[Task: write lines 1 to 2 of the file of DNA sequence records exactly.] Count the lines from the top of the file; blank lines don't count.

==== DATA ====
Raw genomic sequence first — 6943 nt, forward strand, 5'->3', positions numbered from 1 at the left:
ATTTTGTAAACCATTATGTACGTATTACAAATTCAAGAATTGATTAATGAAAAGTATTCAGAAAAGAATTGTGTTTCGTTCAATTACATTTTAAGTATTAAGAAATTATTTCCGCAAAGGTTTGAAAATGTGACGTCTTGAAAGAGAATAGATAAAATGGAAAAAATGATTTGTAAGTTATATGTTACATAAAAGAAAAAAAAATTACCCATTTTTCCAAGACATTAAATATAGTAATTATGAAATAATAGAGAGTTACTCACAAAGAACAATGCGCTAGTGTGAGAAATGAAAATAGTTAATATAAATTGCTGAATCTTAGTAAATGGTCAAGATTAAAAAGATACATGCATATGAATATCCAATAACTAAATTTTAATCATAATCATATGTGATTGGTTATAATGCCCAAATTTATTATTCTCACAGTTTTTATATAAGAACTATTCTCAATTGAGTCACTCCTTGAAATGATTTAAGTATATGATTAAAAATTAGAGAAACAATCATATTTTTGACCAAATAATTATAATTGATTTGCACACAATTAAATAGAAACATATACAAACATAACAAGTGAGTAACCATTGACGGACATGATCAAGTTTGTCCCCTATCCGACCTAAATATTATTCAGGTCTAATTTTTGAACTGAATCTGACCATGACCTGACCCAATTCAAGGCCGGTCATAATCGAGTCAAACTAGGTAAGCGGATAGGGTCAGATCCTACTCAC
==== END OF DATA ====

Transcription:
Raw genomic sequence first — 6943 nt, forward strand, 5'->3', positions numbered from 1 at the left:
ATTTTGTAAACCATTATGTACGTATTACAAATTCAAGAATTGATTAATGAAAAGTATTCAGAAAAGAATTGTGTTTCGTTCAATTACATTTTAAGTATTAAGAAATTATTTCCGCAAAGGTTTGAAAATGTGACGTCTTGAAAGAGAATAGATAAAATGGAAAAAATGATTTGTAAGTTATATGTTACATAAAAGAAAAAAAAATTACCCATTTTTCCAAGACATTAAATATAGTAATTATGAAATAATAGAGAGTTACTCACAAAGAACAATGCGCTAGTGTGAGAAATGAAAATAGTTAATATAAATTGCTGAATCTTAGTAAATGGTCAAGATTAAAAAGATACATGCATATGAATATCCAATAACTAAATTTTAATCATAATCATATGTGATTGGTTATAATGCCCAAATTTATTATTCTCACAGTTTTTATATAAGAACTATTCTCAATTGAGTCACTCCTTGAAATGATTTAAGTATATGATTAAAAATTAGAGAAACAATCATATTTTTGACCAAATAATTATAATTGATTTGCACACAATTAAATAGAAACATATACAAACATAACAAGTGAGTAACCATTGACGGACATGATCAAGTTTGTCCCCTATCCGACCTAAATATTATTCAGGTCTAATTTTTGAACTGAATCTGACCATGACCTGACCCAATTCAAGGCCGGTCATAATCGAGTCAAACTAGGTAAGCGGATAGGGTCAGATCCTACTCAC